Dividend Policy and Investment Incentives

The argument in the last subsection assumed that investors could correctly infer the firm's investment expenditures even though the investments are not directly observable. This assumption requires that investors understand the investment opportunities of the firm as well as the degree of emphasis that managers place on maximizing the firm's current share price versus maximizing the firm's intrinsic value. If investors know management's incentives and understand the firm's investment opportunities, they can accurately infer how much the firm will invest. The only unobservable factor in the all-equity firm's sources and uses of funds equation would then be operating cash flow, which can be inferred from the observed dividends and changes in equity financing. (For firms with debt and equity financing, operating cash flow could be inferred by additionally observing interest payments and changes in debt financing.)

In reality, investors and analysts are usually unable to make accurate inferences about a firm's investment opportunities or how much managers want to invest. As a result, the dividend choice conveys information about both the opportunities and incentives to invest as well as the firm's operating cash flows. This implies that a firm's unanticipated dividend cut could provide a mixed signal. A dividend cut could mean that the firm was less profitable; alternatively, the cut could mean that the firm had good opportunities and planned on investing more than investors had previously anticipated.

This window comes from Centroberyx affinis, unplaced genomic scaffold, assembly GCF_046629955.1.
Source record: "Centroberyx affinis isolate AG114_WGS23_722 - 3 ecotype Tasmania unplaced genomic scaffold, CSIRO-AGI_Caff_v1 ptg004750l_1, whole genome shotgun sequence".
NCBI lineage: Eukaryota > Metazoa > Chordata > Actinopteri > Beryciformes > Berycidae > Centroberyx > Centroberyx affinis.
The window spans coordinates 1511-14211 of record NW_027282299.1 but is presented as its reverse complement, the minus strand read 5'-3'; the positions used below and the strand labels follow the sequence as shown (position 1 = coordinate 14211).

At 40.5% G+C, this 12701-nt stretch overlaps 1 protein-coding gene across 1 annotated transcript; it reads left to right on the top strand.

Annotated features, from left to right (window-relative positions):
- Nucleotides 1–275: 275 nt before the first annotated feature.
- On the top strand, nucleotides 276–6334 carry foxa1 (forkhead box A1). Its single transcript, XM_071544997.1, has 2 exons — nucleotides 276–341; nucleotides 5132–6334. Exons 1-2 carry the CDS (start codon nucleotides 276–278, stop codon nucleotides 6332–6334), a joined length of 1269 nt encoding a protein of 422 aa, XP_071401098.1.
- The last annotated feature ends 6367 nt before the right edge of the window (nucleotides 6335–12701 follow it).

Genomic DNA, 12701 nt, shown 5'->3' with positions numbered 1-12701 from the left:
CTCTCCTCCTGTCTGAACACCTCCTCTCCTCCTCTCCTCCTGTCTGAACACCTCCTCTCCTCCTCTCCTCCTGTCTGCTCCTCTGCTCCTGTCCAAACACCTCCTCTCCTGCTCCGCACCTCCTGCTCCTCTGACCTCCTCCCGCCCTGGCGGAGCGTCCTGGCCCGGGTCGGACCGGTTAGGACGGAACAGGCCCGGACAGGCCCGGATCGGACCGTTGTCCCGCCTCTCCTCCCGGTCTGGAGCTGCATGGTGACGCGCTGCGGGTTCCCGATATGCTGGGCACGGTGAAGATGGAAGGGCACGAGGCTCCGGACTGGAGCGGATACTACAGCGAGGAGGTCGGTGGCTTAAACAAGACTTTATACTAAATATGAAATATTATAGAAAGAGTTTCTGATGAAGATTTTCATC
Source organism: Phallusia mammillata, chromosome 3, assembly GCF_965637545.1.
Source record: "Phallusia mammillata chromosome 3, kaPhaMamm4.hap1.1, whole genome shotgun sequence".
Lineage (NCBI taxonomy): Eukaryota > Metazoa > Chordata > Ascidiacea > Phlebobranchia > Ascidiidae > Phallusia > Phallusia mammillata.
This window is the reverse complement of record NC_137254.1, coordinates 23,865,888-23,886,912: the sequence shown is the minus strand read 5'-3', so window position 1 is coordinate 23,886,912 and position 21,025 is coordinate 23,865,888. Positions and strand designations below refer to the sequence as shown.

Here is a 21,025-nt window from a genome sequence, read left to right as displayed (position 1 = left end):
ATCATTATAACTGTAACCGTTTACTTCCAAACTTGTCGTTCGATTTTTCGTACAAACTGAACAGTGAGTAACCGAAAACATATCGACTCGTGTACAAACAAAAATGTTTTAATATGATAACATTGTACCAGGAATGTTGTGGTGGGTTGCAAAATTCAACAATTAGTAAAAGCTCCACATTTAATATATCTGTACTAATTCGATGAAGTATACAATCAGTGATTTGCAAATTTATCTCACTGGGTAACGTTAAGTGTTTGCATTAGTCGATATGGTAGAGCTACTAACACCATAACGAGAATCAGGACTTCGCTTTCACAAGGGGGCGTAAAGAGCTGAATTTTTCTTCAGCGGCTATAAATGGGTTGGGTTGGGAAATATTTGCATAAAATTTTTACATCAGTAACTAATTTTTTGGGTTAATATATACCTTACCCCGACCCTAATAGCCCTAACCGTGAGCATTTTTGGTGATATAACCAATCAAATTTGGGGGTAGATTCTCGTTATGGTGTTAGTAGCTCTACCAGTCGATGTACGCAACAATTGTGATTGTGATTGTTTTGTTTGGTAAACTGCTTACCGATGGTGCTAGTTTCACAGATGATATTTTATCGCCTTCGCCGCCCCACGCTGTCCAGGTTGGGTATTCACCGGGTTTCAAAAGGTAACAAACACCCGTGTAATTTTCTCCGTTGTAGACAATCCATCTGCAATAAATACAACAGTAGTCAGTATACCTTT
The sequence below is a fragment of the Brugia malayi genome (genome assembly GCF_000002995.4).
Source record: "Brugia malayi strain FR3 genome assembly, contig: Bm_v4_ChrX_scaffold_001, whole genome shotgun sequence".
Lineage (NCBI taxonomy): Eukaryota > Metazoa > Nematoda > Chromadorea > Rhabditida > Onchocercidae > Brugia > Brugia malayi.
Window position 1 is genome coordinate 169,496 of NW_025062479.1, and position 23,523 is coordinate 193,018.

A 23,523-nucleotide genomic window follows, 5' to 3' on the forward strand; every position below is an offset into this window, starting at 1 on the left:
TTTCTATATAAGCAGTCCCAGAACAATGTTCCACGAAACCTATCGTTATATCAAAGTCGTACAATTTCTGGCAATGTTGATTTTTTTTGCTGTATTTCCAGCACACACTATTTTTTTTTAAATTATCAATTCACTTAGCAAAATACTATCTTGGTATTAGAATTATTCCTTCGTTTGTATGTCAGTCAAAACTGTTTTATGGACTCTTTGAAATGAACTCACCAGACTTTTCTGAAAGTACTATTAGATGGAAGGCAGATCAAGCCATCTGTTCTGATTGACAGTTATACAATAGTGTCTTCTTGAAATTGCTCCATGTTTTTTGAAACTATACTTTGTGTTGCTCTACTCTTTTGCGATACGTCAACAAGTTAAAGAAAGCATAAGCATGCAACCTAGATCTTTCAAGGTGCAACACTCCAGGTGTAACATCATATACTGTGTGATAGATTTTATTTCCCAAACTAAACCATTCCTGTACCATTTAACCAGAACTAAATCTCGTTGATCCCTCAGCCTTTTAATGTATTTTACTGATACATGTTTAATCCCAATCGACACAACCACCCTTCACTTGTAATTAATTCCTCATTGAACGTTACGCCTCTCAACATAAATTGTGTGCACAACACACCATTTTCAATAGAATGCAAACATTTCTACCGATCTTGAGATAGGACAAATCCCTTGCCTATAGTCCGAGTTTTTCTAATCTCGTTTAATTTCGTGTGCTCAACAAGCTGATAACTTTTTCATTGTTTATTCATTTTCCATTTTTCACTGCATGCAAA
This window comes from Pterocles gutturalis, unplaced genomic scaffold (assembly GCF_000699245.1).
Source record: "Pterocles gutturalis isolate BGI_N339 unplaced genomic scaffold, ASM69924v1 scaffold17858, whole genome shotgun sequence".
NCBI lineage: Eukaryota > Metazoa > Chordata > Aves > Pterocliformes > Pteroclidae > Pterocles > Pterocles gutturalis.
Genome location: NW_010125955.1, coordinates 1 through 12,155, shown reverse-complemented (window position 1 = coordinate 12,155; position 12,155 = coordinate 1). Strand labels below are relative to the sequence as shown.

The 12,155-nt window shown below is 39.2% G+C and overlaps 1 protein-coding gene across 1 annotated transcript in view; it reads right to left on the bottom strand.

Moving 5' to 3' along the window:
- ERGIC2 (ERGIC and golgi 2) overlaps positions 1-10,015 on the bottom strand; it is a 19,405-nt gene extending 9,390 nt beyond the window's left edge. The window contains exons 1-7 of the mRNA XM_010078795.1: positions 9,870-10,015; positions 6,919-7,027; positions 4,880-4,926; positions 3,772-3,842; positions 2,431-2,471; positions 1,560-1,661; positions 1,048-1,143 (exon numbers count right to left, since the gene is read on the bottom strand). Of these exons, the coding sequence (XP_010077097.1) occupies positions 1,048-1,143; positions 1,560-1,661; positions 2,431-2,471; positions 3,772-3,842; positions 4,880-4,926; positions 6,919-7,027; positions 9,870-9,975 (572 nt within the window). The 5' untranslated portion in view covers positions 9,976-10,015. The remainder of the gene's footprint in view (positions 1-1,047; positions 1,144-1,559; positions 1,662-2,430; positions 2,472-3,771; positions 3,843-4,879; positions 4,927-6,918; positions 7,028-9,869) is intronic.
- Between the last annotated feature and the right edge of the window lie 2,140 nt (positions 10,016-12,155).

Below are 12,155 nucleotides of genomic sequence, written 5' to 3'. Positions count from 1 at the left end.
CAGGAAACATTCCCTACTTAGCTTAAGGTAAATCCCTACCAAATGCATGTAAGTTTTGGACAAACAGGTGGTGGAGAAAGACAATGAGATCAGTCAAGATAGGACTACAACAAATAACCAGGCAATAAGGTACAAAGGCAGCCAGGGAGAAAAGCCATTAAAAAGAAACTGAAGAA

Can Dividend Cuts Signal Improved Investment Opportunities? A dividend cut that is interpreted to mean that the firm has increased investment expenditures can be either good news or bad news, depending on whether investors believe that the firm will be investing in positive or negative net present value projects. Woolridge and Ghosh (1985) argued that if firms can effectively communicate to investors that an announced dividend cut is motivated by a desire to conserve cash to fund good investments, their stock prices will react favorably. To illustrate this point, the authors highlighted the April 11, 1975, announcement by Ford Motor Company of a cut in its quarterly dividend from $0.80 to $0.60 per share. This announcement, accompanied by a statement by Henry Ford II that the cut would "conserve sufficient cash to finance products that can add to profitability in future years," generated a 1.9 percent increase in Ford's stock price. However, as our chapter's opening vignette on ITT's dividend cut indicates, investors are often skeptical about such statements. As a result, stock prices usually fall when firms announce dividend cuts.

Dividend Cuts and the Incentive to Overinvest. Arguing that a dividend cut is made to increase funds for investment will of course elicit a favorable price response only if shareholders believe the firm will invest the money in positive net present value projects. As Chapter 18 noted, managers may overinvest because they prefer to see their firms grow. Thus, a signal indicating that management plans to increase investment can be considered both bad news and good news. As a result, stock price responses to dividend increases and decreases should depend on the investment opportunities available to the firm. Investors would thus view a dividend increase more favorably when firms have poorer investment opportunities.

Result 19.7 A dividend increase or decrease can provide information to investors about:

• Management's investment intentions.

In the latter case, if investors believe that an increased level of investment associated with a dividend cut is motivated by improved prospects, they will view the dividend cut favorably. However, if investors believe that managers will make negative net present value investments, they will interpret a dividend cut as bad news.